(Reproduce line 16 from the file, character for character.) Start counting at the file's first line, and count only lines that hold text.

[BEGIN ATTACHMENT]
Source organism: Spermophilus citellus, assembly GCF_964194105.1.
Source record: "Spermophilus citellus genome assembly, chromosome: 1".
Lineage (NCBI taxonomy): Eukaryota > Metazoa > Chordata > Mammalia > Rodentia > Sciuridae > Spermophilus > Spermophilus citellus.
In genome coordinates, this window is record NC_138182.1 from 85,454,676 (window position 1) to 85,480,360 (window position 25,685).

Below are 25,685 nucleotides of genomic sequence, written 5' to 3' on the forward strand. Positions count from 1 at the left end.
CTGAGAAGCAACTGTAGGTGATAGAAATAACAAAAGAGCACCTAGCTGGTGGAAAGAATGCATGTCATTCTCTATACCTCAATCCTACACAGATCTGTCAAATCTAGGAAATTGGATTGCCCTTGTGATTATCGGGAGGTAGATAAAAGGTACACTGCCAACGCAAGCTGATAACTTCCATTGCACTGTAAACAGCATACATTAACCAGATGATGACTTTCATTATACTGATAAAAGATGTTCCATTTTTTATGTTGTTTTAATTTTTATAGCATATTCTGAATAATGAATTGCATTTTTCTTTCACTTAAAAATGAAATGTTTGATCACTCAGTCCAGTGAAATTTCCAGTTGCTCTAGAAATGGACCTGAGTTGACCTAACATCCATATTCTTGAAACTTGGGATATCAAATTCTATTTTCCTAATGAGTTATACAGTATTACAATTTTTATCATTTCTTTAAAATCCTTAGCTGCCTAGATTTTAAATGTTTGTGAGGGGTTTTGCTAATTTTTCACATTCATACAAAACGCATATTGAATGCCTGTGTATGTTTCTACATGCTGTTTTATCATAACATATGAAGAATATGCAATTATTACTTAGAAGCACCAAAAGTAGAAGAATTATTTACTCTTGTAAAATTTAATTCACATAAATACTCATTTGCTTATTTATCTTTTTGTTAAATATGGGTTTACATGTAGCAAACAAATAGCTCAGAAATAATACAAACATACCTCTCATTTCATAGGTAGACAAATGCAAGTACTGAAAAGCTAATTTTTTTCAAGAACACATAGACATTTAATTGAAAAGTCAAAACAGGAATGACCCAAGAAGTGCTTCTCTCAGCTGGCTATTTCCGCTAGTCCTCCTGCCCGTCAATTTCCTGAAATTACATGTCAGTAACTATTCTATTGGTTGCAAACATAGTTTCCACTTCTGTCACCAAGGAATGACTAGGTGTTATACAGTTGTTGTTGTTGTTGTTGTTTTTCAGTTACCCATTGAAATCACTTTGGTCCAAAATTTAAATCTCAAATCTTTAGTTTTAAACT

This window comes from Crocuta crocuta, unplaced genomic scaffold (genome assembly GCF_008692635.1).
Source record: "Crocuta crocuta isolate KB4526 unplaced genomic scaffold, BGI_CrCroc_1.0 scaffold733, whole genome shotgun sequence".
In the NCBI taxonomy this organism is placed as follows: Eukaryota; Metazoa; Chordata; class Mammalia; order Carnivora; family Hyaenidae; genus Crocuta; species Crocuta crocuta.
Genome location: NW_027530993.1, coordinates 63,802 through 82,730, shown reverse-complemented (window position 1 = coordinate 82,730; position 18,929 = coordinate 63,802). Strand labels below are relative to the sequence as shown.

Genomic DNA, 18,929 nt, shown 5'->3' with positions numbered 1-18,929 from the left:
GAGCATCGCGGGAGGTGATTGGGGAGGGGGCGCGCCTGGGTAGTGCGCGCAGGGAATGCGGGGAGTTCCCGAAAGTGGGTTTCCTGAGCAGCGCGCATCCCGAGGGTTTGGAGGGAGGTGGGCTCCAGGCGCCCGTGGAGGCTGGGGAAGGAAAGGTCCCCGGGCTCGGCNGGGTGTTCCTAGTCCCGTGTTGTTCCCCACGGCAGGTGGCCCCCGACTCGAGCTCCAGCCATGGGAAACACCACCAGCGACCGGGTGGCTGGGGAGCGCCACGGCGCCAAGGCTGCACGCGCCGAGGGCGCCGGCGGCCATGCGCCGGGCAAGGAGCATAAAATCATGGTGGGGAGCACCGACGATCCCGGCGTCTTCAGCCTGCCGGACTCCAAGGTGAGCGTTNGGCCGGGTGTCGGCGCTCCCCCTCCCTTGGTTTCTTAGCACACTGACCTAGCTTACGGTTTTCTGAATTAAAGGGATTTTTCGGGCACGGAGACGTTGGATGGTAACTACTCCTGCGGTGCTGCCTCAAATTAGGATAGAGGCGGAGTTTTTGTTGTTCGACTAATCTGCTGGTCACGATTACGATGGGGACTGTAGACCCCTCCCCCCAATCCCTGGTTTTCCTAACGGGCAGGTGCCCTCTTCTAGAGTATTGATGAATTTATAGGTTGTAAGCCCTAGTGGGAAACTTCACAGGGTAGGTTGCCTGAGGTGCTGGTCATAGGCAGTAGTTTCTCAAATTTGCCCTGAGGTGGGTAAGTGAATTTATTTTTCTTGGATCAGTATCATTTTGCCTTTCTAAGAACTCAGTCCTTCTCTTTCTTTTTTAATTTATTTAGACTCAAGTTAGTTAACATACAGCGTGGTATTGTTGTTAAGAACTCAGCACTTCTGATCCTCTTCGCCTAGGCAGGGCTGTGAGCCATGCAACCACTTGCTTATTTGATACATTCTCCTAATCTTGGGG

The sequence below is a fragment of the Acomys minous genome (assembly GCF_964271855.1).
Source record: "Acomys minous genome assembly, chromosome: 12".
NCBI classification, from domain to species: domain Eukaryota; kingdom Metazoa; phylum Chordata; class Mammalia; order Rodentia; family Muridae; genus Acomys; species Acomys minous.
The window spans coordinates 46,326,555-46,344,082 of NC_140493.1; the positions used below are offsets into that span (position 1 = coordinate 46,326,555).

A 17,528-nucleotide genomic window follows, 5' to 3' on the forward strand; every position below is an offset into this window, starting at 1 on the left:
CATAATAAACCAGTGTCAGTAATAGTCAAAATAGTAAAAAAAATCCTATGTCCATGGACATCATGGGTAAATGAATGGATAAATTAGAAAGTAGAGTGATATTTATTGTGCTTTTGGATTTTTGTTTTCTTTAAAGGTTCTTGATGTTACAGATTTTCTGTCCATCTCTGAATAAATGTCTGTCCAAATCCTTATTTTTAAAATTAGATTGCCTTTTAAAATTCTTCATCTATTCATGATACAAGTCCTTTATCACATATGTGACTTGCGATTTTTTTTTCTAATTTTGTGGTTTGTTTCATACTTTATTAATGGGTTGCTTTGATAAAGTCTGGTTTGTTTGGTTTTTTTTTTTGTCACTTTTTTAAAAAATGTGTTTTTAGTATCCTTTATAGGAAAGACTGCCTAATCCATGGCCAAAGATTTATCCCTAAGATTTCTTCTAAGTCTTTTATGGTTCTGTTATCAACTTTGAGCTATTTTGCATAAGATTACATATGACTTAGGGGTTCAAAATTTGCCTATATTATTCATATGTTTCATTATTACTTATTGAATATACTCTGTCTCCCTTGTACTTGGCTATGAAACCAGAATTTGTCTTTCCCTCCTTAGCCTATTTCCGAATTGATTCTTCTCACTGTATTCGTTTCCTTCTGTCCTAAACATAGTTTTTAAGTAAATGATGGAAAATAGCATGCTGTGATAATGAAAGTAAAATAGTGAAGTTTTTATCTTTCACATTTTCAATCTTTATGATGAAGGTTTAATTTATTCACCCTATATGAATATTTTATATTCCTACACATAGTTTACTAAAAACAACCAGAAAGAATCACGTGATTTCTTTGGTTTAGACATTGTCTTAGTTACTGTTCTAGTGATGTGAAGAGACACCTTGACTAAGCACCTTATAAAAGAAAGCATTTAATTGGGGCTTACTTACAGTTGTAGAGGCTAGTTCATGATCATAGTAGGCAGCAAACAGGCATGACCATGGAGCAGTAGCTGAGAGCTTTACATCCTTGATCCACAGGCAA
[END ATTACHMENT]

The window spans coordinates 46,326,555-46,344,082 of NC_140493.1; the positions used below are offsets into that span (position 1 = coordinate 46,326,555).